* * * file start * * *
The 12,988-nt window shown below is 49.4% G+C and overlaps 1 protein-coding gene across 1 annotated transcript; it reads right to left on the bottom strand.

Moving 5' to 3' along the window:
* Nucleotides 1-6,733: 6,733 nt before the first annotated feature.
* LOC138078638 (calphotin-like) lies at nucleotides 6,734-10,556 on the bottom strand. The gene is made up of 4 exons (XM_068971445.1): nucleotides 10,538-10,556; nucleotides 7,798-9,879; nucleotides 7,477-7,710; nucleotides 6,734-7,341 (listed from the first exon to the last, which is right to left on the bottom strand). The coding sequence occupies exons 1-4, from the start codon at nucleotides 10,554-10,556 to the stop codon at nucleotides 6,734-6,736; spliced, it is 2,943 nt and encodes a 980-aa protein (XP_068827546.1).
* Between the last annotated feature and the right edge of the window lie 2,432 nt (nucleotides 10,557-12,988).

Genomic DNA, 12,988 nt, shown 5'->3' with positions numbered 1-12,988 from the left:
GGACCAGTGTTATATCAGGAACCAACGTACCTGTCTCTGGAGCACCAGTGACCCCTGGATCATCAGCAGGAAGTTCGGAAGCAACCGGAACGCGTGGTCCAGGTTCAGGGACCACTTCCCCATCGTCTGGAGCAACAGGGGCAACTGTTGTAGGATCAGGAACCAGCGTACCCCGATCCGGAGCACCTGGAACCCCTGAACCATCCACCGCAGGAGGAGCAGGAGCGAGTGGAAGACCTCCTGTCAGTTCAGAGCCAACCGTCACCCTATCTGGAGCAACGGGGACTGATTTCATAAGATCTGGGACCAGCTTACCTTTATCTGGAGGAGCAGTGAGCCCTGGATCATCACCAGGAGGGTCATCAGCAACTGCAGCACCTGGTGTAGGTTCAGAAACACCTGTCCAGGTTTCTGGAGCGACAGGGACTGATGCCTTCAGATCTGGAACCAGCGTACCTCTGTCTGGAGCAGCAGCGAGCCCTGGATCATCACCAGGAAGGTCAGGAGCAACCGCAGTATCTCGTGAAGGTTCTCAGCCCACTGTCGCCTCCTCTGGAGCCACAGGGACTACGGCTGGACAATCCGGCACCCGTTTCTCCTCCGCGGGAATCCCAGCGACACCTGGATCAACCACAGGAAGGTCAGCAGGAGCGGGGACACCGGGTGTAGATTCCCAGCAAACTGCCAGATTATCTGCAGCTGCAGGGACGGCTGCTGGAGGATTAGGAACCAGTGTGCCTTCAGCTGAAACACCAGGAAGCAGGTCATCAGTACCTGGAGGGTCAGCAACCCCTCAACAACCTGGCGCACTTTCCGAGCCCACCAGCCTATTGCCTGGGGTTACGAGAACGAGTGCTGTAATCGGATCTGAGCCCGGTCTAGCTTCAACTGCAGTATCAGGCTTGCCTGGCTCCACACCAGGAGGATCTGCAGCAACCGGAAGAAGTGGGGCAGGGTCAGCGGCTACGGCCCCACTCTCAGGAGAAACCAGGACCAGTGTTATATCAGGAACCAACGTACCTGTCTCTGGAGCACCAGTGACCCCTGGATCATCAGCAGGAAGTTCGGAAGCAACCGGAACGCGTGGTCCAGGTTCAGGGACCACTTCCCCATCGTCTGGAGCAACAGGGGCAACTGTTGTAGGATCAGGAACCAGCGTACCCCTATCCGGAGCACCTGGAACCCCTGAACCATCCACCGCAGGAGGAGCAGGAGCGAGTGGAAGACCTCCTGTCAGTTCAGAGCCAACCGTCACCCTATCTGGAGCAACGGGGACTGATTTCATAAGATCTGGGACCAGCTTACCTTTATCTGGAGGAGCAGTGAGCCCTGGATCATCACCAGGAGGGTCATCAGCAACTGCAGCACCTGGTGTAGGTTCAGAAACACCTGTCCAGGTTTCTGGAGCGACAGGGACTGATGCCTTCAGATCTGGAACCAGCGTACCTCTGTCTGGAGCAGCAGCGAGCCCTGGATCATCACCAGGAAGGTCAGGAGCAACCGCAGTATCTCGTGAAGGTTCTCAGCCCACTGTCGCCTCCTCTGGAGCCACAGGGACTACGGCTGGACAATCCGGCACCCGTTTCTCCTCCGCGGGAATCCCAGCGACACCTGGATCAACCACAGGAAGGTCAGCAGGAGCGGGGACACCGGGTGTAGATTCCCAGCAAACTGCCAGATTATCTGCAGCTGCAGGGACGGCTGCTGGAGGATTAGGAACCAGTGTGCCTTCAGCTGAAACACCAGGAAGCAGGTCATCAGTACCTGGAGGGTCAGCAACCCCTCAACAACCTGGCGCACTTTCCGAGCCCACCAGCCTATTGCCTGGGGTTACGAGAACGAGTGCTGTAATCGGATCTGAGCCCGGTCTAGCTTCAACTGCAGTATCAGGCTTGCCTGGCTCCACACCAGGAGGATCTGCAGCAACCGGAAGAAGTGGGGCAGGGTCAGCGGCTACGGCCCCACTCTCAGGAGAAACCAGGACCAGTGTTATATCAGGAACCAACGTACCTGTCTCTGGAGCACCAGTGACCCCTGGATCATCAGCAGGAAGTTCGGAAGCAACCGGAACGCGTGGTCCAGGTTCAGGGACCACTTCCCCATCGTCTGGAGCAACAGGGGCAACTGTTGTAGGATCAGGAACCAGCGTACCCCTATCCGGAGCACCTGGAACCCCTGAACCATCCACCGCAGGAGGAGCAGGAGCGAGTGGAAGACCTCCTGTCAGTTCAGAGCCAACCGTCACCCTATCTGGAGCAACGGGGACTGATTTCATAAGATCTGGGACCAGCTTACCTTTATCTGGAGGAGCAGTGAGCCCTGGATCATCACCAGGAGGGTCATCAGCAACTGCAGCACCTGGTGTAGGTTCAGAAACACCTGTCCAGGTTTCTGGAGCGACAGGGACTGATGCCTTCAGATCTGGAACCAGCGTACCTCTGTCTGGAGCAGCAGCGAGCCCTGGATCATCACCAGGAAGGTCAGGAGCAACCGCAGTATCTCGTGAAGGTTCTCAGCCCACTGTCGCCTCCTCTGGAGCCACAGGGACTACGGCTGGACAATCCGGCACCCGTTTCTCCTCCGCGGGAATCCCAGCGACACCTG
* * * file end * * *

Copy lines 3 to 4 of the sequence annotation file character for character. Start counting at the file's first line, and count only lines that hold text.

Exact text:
* Nucleotides 1-6,733: 6,733 nt before the first annotated feature.
* LOC138078638 (calphotin-like) lies at nucleotides 6,734-10,556 on the bottom strand. The gene is made up of 4 exons (XM_068971445.1): nucleotides 10,538-10,556; nucleotides 7,798-9,879; nucleotides 7,477-7,710; nucleotides 6,734-7,341 (listed from the first exon to the last, which is right to left on the bottom strand). The coding sequence occupies exons 1-4, from the start codon at nucleotides 10,554-10,556 to the stop codon at nucleotides 6,734-6,736; spliced, it is 2,943 nt and encodes a 980-aa protein (XP_068827546.1).